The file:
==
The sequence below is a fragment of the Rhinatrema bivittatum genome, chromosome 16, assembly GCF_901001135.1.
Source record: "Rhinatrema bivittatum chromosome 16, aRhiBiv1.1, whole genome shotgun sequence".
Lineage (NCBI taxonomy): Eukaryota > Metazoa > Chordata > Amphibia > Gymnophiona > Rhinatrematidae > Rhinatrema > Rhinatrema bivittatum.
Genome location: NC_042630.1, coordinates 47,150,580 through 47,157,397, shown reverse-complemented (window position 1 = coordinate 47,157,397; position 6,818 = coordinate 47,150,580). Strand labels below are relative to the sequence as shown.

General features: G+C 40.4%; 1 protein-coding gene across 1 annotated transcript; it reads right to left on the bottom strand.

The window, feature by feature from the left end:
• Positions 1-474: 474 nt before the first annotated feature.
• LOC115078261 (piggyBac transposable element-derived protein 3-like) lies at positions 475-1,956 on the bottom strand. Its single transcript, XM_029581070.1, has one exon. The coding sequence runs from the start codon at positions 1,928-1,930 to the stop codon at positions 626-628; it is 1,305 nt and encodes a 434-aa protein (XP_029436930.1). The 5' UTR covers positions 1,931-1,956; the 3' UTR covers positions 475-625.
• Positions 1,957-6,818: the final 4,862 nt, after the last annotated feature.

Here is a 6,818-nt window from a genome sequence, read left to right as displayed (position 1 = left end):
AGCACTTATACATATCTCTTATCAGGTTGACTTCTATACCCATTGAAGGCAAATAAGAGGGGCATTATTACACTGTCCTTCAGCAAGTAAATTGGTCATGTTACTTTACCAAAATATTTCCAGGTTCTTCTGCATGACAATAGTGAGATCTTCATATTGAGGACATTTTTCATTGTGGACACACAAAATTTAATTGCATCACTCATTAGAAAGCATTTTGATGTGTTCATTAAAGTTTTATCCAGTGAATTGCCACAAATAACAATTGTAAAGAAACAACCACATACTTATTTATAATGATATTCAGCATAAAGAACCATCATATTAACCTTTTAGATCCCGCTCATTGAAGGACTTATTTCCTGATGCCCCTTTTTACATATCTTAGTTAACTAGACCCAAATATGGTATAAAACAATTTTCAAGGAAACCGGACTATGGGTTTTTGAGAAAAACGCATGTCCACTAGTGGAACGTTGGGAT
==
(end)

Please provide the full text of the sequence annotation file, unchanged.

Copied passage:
The sequence below is a fragment of the Rhinatrema bivittatum genome, chromosome 16, assembly GCF_901001135.1.
Source record: "Rhinatrema bivittatum chromosome 16, aRhiBiv1.1, whole genome shotgun sequence".
Lineage (NCBI taxonomy): Eukaryota > Metazoa > Chordata > Amphibia > Gymnophiona > Rhinatrematidae > Rhinatrema > Rhinatrema bivittatum.
Genome location: NC_042630.1, coordinates 47,150,580 through 47,157,397, shown reverse-complemented (window position 1 = coordinate 47,157,397; position 6,818 = coordinate 47,150,580). Strand labels below are relative to the sequence as shown.

General features: G+C 40.4%; 1 protein-coding gene across 1 annotated transcript; it reads right to left on the bottom strand.

The window, feature by feature from the left end:
• Positions 1-474: 474 nt before the first annotated feature.
• LOC115078261 (piggyBac transposable element-derived protein 3-like) lies at positions 475-1,956 on the bottom strand. Its single transcript, XM_029581070.1, has one exon. The coding sequence runs from the start codon at positions 1,928-1,930 to the stop codon at positions 626-628; it is 1,305 nt and encodes a 434-aa protein (XP_029436930.1). The 5' UTR covers positions 1,931-1,956; the 3' UTR covers positions 475-625.
• Positions 1,957-6,818: the final 4,862 nt, after the last annotated feature.

Here is a 6,818-nt window from a genome sequence, read left to right as displayed (position 1 = left end):
AGCACTTATACATATCTCTTATCAGGTTGACTTCTATACCCATTGAAGGCAAATAAGAGGGGCATTATTACACTGTCCTTCAGCAAGTAAATTGGTCATGTTACTTTACCAAAATATTTCCAGGTTCTTCTGCATGACAATAGTGAGATCTTCATATTGAGGACATTTTTCATTGTGGACACACAAAATTTAATTGCATCACTCATTAGAAAGCATTTTGATGTGTTCATTAAAGTTTTATCCAGTGAATTGCCACAAATAACAATTGTAAAGAAACAACCACATACTTATTTATAATGATATTCAGCATAAAGAACCATCATATTAACCTTTTAGATCCCGCTCATTGAAGGACTTATTTCCTGATGCCCCTTTTTACATATCTTAGTTAACTAGACCCAAATATGGTATAAAACAATTTTCAAGGAAACCGGACTATGGGTTTTTGAGAAAAACGCATGTCCACTAGTGGAACGTTGGGAT